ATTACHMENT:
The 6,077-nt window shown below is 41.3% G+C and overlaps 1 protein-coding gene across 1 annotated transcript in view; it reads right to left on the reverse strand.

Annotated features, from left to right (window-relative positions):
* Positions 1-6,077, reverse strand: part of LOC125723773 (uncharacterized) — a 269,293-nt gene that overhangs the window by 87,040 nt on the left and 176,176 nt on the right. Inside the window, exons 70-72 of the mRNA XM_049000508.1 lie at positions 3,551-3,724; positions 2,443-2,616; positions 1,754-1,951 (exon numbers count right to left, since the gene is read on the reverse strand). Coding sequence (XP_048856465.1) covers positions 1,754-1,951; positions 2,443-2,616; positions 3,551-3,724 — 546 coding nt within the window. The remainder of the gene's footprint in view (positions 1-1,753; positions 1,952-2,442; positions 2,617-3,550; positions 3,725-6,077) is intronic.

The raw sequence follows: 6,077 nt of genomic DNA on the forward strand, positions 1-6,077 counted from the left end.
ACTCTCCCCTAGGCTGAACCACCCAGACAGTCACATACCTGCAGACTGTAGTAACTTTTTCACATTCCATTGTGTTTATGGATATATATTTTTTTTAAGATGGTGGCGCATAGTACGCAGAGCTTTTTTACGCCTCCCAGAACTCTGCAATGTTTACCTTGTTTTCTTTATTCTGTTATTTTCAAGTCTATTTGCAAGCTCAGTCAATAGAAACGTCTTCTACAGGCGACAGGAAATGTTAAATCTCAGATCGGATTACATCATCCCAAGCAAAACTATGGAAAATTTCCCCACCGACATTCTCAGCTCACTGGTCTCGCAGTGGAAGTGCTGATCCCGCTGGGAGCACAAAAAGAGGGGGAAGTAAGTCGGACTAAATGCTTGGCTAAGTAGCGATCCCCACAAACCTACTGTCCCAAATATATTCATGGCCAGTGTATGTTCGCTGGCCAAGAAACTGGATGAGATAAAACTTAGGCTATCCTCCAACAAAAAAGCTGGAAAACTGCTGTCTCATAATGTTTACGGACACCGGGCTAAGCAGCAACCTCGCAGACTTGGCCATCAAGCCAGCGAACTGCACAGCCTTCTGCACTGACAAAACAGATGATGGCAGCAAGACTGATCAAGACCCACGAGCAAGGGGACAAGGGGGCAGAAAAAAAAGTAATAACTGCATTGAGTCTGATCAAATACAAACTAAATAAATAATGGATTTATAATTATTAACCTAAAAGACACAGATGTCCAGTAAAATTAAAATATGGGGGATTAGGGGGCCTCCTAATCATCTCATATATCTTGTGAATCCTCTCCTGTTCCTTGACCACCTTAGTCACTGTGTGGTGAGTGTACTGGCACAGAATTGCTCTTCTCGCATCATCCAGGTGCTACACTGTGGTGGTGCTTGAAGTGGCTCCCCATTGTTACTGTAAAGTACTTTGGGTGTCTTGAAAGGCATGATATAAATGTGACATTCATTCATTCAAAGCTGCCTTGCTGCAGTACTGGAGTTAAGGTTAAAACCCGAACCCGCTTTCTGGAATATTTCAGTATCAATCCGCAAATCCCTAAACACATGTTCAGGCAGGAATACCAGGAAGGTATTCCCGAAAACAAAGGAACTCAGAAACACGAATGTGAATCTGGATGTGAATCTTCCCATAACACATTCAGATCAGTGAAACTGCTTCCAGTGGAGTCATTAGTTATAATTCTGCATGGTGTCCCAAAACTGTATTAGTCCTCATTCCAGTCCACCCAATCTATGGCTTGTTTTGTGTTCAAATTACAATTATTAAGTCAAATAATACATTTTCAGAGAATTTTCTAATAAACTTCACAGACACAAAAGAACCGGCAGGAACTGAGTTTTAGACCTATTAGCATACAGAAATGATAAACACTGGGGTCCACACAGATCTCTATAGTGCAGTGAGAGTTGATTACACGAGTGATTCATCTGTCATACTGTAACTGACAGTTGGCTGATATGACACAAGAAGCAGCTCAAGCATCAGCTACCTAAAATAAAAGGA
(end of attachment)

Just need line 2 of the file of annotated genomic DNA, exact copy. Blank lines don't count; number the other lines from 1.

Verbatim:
Annotated features, from left to right (window-relative positions):